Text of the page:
U.S. Refugee Admissions Program: Reception and Placement
Refugees selected for resettlement through U.S. Refugee Admissions Program are eligible for Reception and Placement (R&P) assistance upon arrival in the United States. Each refugee approved for admission to the United States is sponsored by one of ten non-profit resettlement agencies participating in the R&P Program under a cooperative agreement with the Department of State. Some refugees may elect to be resettled through the new private sponsorship program, the Welcome Corps, which is an alternative to the R&P program. For more information about the Welcome Corps, please visit the Welcome Corps Fact Sheet and the Welcome Corps website .
Where are Refugees Resettled?
Representatives from the resettlement agencies meet frequently to review the biographic information and other case records sent by the Department of State’s overseas Resettlement Support Centers (RSC) to match the particular needs of each incoming refugee with the specific resources available in U.S. communities (e.g., availability of affordable and safe housing, school capacity, medical care, and employment opportunities).
Through this process, they determine which resettlement agency will sponsor a case and where each refugee will be initially resettled in the United States.
Many refugees have family or close friends already in the United States, and resettlement agencies make every effort to reunite them. Others are placed where they have the best opportunity for success through employment with the assistance of strong community services. Agencies place refugees through a network of 300 local affiliates operating in 202 communities and 46 states throughout the United States. The availability and affordability of housing is a key factor and constraint in a community’s capacity to resettle individuals. The Department of State and Department of Health and Human Services’ Office of Refugee Resettlement (ORR), as well as the resettlement agencies, have been actively working to identify and support housing resources, and are connected to a wide range of national and local partners to assist in this effort. To the extent possible, individuals are resettled in areas that have the capacity to offer reasonable and available housing, as well as strong services and access to employment.
What Do the Resettlement Agencies Do?
The sponsoring resettlement agency is responsible for placing refugees with one of its local affiliates and for providing initial 30 to 90 day services after arrival. The Department of State’s standard cooperative agreement with each of the resettlement agencies specifies the services the agency must provide. The Department of State provides a one-time payment of $2,425 per individual refugee to the local resettlement affiliates, of which $1,325 is available for agencies to use to fund the critical direct assistance needs of refugees, such as rent, food, clothing, and furnishings.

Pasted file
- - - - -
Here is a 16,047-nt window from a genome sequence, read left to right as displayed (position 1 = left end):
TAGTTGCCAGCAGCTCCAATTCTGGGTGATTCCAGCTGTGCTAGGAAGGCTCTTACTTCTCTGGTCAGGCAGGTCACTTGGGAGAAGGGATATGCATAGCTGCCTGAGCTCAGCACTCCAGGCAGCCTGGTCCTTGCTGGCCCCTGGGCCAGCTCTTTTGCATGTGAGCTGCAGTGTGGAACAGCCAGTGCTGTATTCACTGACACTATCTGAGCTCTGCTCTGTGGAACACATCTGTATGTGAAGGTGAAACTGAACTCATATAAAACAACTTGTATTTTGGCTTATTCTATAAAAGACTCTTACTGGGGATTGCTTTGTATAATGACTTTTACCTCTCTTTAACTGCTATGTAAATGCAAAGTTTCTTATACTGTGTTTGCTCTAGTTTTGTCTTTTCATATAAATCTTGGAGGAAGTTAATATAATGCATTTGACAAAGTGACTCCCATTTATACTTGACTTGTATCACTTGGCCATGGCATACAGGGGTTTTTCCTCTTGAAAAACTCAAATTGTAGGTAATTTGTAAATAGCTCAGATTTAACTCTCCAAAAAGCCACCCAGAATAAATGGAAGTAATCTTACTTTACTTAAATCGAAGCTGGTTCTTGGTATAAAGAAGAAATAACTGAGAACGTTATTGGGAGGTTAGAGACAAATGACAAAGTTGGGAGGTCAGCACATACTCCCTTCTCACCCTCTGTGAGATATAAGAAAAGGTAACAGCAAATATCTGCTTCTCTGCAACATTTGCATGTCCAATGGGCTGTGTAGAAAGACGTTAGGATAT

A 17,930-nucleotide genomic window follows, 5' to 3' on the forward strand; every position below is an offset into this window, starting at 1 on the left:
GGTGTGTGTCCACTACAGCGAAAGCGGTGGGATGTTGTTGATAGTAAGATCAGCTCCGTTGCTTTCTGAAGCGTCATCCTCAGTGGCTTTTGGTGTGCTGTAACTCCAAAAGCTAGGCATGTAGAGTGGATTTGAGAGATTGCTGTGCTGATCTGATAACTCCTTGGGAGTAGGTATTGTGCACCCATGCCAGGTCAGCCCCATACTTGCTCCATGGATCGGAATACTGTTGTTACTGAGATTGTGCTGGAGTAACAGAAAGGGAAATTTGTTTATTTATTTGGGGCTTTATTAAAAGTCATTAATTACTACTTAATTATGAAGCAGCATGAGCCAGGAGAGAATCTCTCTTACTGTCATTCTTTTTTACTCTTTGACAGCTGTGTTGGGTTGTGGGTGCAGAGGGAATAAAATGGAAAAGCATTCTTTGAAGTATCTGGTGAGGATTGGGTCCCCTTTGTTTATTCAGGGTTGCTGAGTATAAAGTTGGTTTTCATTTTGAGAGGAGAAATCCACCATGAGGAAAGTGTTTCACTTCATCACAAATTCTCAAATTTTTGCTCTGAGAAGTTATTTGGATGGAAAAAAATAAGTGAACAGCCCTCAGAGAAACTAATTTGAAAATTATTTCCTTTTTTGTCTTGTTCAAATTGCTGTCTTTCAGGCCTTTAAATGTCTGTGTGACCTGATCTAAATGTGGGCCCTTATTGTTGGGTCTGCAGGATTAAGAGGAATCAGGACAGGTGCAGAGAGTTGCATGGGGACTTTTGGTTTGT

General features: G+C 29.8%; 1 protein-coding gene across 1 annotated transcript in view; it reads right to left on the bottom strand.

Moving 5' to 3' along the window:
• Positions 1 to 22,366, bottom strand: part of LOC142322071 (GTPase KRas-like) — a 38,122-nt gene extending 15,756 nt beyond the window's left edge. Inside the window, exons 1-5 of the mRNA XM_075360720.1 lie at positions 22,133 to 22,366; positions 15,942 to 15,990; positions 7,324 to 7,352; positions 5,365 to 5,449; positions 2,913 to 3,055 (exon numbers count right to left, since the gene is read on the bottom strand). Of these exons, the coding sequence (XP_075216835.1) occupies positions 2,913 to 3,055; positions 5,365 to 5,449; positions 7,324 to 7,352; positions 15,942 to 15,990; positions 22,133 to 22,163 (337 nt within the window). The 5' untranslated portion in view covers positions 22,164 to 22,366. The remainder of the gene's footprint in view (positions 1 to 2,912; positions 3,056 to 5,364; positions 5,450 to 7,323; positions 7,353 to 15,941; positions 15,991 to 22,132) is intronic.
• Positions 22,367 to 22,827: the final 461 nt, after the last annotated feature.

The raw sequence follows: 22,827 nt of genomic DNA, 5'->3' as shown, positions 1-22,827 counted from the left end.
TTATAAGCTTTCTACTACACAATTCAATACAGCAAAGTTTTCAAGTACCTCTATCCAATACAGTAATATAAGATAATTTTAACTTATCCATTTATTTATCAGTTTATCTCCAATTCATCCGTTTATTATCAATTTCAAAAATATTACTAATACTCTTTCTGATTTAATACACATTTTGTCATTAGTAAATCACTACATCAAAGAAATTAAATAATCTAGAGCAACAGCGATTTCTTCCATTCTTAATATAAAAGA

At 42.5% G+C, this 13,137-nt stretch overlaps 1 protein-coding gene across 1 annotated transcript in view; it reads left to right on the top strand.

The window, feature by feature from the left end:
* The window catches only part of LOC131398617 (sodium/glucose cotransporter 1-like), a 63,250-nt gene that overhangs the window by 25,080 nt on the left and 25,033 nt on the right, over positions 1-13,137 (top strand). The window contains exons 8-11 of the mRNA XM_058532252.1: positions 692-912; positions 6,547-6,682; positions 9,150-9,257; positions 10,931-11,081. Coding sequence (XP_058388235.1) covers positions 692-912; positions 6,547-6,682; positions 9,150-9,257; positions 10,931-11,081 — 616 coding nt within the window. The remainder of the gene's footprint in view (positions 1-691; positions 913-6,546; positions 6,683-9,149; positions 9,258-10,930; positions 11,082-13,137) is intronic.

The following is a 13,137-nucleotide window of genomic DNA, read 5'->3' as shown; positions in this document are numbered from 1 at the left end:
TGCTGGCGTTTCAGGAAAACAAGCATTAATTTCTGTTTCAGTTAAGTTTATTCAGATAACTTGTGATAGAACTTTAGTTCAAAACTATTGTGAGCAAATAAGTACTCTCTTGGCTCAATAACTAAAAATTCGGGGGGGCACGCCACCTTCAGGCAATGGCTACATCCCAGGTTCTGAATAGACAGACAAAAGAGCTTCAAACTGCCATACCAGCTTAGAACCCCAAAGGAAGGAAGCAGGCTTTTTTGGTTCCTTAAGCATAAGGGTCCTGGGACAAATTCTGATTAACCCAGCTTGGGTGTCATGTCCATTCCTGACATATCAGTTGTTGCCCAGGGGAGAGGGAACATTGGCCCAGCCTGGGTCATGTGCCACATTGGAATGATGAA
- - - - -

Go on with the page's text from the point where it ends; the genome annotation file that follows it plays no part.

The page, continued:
The remainder of the per capita funds is used to fund the delivery of services by resettlement staff, such as locating and preparing housing, cultural orientation, enrollment of youth in school, assistance with access to employment, medical and legal services, and case management during refugees’ first three months in their new communities.
The R&P Program is a public-private partnership and resettlement agencies work closely with local communities to supplement federal funding through volunteers and donations.
What Happens When Refugees Arrive?
Upon arrival in the United States, refugees are met by someone from the local resettlement affiliate or a family member or friend. They are taken to their initial housing, which has essential furnishings, appropriate food, and other basic necessities.
The resettlement agencies assist refugees during their initial resettlement in the United States, including enrolling in employment services, registering youth for school, accessing medical care, applying for Social Security cards, and connecting them with necessary social or language services. In coordination with publicly supported refugee service and assistance programs, resettlement agencies focus on assisting refugees to achieve economic self-sufficiency through employment as soon as possible after their arrival in the United States.
The R&P Program is limited to the first three months after arrival, but the Department of Health and Human Services’ Office of Refugee Resettlement works through the states as well as resettlement agencies, and other community-based organizations to provide longer-term assistance, as well as English language training and employment, and social services. Refugees are also eligible for mainstream federal benefits.